My guide found one of the airplane’s 7.7-mm machine guns: soon, the other was recovered. A member of a later expedition found an expended 7.7-mm shell case under the engine.
The main debris field began 10 feet below the engine. Just under the peat-like surface, pocked with volcanic rock, lay metal fragments, wires, and bits of cable. A shredded fragment of a main gear tire turned up, showing evidence of fire and bearing a single clue—the Japanese symbols for “Bridgestone”—signifying the tire had been made by the Bridgestone Corporation in Japan. As I cleared away soil, a piece of curved canopy glass emerged on end, indicating it had penetrated the soil with high energy. This had to be the initial impact point.
Nine feet below the previous finds, the tail skid appeared, jammed into peat between two boulders. Using my compass, I figured that for the skid to make its way into the notch between the boulders, relatively undamaged, the aircraft heading must have been 080 degrees plus or minus five.
Using the tail skid, engine, guns, and cockpit fragments, aligned in an area 35 feet long, I determined the fuselage orientation, approximate aircraft heading, and initial impact point.
The next morning, along with Aeta guides Gary Montemayor and his son, Noel, I outlined the area where I thought we might find remains. We dug by hand to avoid starting an avalanche. I found a boot legging, then another. A boot heel turned up, then fragments of a skeleton.
Meanwhile, guide Jon Mar Benito led a second search party farther up the ridge looking for the P-40 site. Hours later they returned, dehydrated, exhausted, and empty-handed.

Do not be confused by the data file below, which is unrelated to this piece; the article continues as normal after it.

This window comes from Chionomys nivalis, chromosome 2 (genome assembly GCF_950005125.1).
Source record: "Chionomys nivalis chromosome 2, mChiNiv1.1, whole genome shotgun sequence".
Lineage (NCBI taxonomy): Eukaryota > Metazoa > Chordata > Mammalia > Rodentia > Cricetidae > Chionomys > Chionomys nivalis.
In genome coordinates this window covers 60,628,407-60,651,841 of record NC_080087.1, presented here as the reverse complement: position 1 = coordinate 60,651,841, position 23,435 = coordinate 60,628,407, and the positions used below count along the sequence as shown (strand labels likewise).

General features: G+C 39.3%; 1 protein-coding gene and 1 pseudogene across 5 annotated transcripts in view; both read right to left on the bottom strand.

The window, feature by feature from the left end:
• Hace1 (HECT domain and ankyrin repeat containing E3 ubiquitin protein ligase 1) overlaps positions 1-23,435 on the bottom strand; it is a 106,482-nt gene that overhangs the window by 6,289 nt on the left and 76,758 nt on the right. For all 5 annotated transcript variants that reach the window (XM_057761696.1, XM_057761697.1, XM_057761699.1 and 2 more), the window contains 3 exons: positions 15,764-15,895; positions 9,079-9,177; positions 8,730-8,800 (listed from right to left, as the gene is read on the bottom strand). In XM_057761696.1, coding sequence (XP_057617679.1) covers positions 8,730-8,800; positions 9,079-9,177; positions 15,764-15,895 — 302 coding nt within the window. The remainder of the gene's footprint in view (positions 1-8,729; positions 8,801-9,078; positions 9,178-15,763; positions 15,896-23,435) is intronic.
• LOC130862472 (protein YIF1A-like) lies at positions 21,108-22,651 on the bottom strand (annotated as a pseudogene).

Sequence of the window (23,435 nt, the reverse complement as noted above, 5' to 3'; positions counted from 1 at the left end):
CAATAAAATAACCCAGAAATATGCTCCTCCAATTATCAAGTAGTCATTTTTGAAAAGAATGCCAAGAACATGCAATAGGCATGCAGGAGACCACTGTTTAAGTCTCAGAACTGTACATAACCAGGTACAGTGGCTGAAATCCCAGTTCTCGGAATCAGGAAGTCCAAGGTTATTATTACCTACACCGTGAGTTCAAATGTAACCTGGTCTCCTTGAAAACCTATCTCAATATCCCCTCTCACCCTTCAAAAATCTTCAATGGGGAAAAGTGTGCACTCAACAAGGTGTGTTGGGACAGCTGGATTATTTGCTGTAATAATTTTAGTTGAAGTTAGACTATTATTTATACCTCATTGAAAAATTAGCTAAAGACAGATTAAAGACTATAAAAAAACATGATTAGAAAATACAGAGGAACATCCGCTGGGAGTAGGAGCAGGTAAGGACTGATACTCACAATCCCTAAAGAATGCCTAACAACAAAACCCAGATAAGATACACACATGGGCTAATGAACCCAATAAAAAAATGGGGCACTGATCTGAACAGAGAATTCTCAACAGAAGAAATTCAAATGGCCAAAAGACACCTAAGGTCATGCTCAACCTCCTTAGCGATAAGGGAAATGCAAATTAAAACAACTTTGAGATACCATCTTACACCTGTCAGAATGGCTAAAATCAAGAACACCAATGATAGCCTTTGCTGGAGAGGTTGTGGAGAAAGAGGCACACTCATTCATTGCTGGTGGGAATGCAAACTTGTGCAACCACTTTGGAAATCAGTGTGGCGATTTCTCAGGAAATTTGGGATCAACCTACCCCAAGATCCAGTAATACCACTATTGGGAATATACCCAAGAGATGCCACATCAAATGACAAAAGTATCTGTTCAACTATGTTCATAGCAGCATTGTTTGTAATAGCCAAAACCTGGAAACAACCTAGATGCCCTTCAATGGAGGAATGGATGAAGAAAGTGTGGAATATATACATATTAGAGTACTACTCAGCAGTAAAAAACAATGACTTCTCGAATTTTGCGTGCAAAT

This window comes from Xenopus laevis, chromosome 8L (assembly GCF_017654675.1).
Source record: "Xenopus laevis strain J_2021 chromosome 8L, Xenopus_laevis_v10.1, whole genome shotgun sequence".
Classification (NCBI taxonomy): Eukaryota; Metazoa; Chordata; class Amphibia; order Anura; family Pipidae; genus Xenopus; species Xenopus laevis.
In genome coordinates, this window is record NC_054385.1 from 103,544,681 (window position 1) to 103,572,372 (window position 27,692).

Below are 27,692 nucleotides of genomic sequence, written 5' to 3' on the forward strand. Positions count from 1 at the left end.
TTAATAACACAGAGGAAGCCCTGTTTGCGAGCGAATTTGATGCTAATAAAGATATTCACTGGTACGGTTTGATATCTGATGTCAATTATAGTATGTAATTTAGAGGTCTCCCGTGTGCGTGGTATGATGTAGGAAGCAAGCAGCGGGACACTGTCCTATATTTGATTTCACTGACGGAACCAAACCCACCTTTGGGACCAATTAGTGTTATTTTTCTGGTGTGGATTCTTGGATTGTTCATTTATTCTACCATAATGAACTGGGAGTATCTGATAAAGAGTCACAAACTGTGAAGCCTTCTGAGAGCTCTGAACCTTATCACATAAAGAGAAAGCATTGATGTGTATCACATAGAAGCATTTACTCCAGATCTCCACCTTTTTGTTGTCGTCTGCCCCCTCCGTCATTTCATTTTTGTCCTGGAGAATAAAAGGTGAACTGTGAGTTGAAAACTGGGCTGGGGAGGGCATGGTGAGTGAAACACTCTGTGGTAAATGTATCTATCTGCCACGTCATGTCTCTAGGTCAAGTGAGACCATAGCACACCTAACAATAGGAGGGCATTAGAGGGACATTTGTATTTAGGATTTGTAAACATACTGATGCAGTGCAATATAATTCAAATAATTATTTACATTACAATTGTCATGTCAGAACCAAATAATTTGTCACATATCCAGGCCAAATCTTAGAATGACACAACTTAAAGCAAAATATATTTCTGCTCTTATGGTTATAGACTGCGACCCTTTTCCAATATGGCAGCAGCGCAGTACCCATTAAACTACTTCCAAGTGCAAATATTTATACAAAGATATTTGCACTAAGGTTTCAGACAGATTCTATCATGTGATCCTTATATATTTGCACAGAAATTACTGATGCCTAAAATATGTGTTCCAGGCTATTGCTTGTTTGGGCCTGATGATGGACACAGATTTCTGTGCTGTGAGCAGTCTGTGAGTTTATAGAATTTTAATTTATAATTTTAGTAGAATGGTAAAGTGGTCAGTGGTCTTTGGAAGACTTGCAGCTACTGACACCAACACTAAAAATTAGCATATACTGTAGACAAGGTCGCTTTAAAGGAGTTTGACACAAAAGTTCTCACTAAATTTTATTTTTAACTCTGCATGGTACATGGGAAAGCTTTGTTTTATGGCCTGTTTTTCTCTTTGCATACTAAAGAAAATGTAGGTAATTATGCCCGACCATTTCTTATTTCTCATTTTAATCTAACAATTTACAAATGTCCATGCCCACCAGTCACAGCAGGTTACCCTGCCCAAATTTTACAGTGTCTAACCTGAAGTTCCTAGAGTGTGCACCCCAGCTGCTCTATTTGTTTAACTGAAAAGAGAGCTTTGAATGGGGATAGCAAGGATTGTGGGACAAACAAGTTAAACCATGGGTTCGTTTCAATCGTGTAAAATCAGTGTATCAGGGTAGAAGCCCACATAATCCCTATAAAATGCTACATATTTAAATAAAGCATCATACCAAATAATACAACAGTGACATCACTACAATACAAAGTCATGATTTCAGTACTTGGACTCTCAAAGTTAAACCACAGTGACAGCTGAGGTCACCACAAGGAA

That night I slept fitfully in my tent with the bones of Sergeant Kurosawa wrapped beside me. Outside, the wind howled while the Aetas crouched behind a boulder, trying to keep candles lit to appease the gods for disturbing the dead.
By sunup, thoroughly chilled and short of water and food, we returned to civilization, bringing with us the sergeant’s remains, to be turned over to Japanese authorities, plus numerous parts found at the Ki-27 site.
On Nasmyth’s patio at Subic Bay that evening, I assembled the Nate remnants. The barrel of one machine gun was curled like a pig’s tail. Its muzzle showed no abrasion, indicating that at impact, it had stuck firmly into the peat. The other gun had a smooth downward bend. Its muzzle showed abrasion, suggesting sliding contact with a boulder. The type of deformation indicated that at impact the barrels had been very hot. The weapon with the upward curl had been mounted on the right side of the engine cowl, the downward-bent weapon on the left. Reverse the positioning of the guns and you’d have to figure they had bent in the direction occupied by the engine block, likely an impossibility. For the guns to bend in opposite directions, the airplane probably was rolling right at impact. During his pull-up, the pilot was trying to align with the ridge. He nearly made it: 87 more feet and he would have cleared it. For the barrels to twist in the fashion they did, the pilot had to have been firing moments before impact. Kurosawa had likely been in a left turn while firing at something—the P-40? Since the machine guns’ empty shells are ejected through a chute, the discovery of the expended 7.7-mm round confirmed firing just prior to impact. Kurosawa then saw either his opponent hit the ridge or the ridge itself. If at that point Kurosawa had completed his firing pass, his nose would have been to the right of Stone’s aircraft when he saw the impact or ridge. In that case, the P-40 should be located slightly left of and lower than the Ki-27 crash site.
For decades, more than a dozen teams had looked for the P-40 in the wrong area. But before we could investigate, the rainy season set in.